A woman uses her scarf to shield her head from the extremely hot mid-day sun. Wearing hats is considered to be disrespectful in the presence Je Khenpo, the Chief Abbott and head of Bhutan’s monastic body, who is in attendance at the Thimpu Tsechu.
During the mask dances, the Buddhist deities are invoked to remove misfortunes. These dances are believed to suppress evil spirits and demons and to bring happiness to all sentient beings.
Phallic symbols are found throughout Bhutan. Often they are painted on homes to the side of the doorway and are believed to prevent family quarrels within the home. These are esoteric symbols believed to ward off the evil eye and to bring good luck.
The wood mask of the atsara (clown at tsechus) is painted bright red with a huge nose, exaggerated facial features, a perpetual grin, a wooden phallus atop the head, and in this image in the groin area, too. This revered folk figure plays the role of a jester.
Yaks are massive animals with thick, furry coats. They are ill-tempered, can quickly become aggressive and know very well how to use their sharp, impressive horns.
Nomadic farmers take their yaks to high altitudes during the summer and bring them to lower altitudes during the winter. This farmer is selling yak cheese and yak butter on the roadside by Cheli La Pass.
Yak tails as well as other yak products, can be seen for sale at markets in India like this market in Calcutta.
A lay monk sells his wares at a market outside Wangdue Phodrang.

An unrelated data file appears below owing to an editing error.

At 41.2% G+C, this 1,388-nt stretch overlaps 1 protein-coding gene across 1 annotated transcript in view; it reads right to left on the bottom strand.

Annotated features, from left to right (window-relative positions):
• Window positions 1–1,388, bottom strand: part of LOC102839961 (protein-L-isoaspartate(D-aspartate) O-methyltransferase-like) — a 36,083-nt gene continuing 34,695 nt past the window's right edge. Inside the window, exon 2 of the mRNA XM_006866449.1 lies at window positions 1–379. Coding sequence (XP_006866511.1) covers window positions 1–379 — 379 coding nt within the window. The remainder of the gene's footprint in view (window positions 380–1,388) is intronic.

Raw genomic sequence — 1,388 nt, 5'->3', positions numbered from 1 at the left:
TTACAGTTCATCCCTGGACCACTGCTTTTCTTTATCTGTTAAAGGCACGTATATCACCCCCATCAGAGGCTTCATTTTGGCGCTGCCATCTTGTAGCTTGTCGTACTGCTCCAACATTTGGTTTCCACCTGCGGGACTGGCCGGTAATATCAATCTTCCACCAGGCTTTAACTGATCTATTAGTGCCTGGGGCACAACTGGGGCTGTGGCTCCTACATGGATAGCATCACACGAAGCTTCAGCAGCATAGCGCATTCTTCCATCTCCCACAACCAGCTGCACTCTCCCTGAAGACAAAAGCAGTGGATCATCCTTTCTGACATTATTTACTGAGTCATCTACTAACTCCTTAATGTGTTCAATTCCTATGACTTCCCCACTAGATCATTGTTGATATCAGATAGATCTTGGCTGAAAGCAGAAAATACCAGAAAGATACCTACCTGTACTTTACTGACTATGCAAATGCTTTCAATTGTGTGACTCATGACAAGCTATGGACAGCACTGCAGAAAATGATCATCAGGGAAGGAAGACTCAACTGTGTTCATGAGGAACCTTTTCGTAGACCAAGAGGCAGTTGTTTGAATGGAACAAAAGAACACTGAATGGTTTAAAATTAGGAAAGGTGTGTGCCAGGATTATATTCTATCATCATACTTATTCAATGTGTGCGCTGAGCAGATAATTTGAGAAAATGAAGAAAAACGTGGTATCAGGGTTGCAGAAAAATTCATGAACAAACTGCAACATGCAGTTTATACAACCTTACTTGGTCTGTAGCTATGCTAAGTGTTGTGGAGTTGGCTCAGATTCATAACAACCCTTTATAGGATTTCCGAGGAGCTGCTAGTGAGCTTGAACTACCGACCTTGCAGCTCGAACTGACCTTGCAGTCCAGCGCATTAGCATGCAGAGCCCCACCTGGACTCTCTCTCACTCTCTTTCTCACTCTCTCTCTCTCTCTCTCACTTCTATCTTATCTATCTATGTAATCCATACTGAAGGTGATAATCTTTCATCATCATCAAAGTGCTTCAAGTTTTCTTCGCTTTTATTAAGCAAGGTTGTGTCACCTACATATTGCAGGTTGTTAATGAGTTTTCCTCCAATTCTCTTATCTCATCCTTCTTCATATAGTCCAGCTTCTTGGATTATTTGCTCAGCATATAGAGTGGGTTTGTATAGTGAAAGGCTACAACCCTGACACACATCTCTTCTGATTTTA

Red chillies hang from a window to dry. Bhutan’s national dish is very hot chillies (either green or red) in a cheese sauce served as a vegetable dish, not as a seasoning. It is absolutely mouth-scorching.
Cheo-Bhi Lhamo, the Goddess of Offering, offers a pot of water to the god and goddess living in the temple at the National Memorial Chorten in Thimpu built in 1974 as a memorial to the third king by the king’s mother.
Spinning prayer wheels are ubiquitous in Bhutan. Devotees of Buddhism spin their prayer wheels to gain merit and to help focus their minds on Buddhist teachings.
Two friends circle the National Memorial Chorten in Thimpu in a clockwise direction. Prayer wheels are filled with printed prayers that are “said” each time the wheel is turned.
A local woman prays in Jampey Lhakhang temple believed to have been built in 659 A.D. by a Tibetan king in order to subdue a female Tibetan demon.
Chortens are buildings that contain religious relics. The Chendebji Chorten is located at an auspicious site, a river junction, and the spire is enhanced on all four sides with a compelling pair of eyes.
A monk enjoys a restful moment.
These ancient prayer rocks, together with a face painted on rock, are at the entrance to the Wangdue Phodrang Dzong, built in 1638.
This demon guards the Tamshing Goemba (Buddhist monastery) while perched on a rafter. This goemba was established in 1581.
A young monk sits quietly while contemplating the activities in the courtyard below.
At the Tangbi Mani Tsechu in the valley of Bumthang, the local Chief Abbot blesses the beginning of their tsechu by emptying the contents of a small container filed with rice, assorted grains and water onto the ground.
At the Tangbi Mani Tsechu, Black Hat dancers assume the role of yogis with the power to subdue and create life. They wear brocade robes, wide-brimmed hats, and aprons with the face of a protective deity.
Tsechu dancers, like this dancer at the Tangbi Mani Tsechu, perform steps and movements previously choreographed by Buddhist saints. The heads of all dancers wearing wood masks are wrapped with cloths to prevent injuries from the weight of the wood masks.
A monk intently watches the religious ceremony going on outside the Paro Dzong. That ceremony observed in the reflection in his eye.
A departure from Bhutan takes place as seen through the frame of a temple doorway.